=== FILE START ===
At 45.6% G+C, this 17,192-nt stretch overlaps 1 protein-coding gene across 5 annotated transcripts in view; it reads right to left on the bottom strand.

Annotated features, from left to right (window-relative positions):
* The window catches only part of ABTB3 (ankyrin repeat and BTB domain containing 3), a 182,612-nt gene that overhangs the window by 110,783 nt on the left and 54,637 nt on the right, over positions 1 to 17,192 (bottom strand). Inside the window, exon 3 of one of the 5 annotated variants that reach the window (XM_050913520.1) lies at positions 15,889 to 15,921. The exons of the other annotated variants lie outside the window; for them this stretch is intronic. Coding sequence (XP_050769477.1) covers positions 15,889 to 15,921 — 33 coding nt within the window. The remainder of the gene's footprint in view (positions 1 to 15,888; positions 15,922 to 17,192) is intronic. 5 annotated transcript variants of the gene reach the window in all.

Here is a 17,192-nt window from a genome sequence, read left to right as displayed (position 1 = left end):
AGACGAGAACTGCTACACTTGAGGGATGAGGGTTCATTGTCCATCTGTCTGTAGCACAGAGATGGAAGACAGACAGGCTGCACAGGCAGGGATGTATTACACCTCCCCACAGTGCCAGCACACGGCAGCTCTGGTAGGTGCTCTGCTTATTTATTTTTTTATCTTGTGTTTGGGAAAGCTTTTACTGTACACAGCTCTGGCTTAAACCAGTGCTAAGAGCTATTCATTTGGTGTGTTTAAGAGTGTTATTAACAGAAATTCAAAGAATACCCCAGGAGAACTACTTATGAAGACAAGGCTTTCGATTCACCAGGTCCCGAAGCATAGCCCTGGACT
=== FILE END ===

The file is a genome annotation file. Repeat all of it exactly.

At 45.6% G+C, this 17,192-nt stretch overlaps 1 protein-coding gene across 5 annotated transcripts in view; it reads right to left on the bottom strand.

Annotated features, from left to right (window-relative positions):
* The window catches only part of ABTB3 (ankyrin repeat and BTB domain containing 3), a 182,612-nt gene that overhangs the window by 110,783 nt on the left and 54,637 nt on the right, over positions 1 to 17,192 (bottom strand). Inside the window, exon 3 of one of the 5 annotated variants that reach the window (XM_050913520.1) lies at positions 15,889 to 15,921. The exons of the other annotated variants lie outside the window; for them this stretch is intronic. Coding sequence (XP_050769477.1) covers positions 15,889 to 15,921 — 33 coding nt within the window. The remainder of the gene's footprint in view (positions 1 to 15,888; positions 15,922 to 17,192) is intronic. 5 annotated transcript variants of the gene reach the window in all.

Here is a 17,192-nt window from a genome sequence, read left to right as displayed (position 1 = left end):
AGACGAGAACTGCTACACTTGAGGGATGAGGGTTCATTGTCCATCTGTCTGTAGCACAGAGATGGAAGACAGACAGGCTGCACAGGCAGGGATGTATTACACCTCCCCACAGTGCCAGCACACGGCAGCTCTGGTAGGTGCTCTGCTTATTTATTTTTTTATCTTGTGTTTGGGAAAGCTTTTACTGTACACAGCTCTGGCTTAAACCAGTGCTAAGAGCTATTCATTTGGTGTGTTTAAGAGTGTTATTAACAGAAATTCAAAGAATACCCCAGGAGAACTACTTATGAAGACAAGGCTTTCGATTCACCAGGTCCCGAAGCATAGCCCTGGACT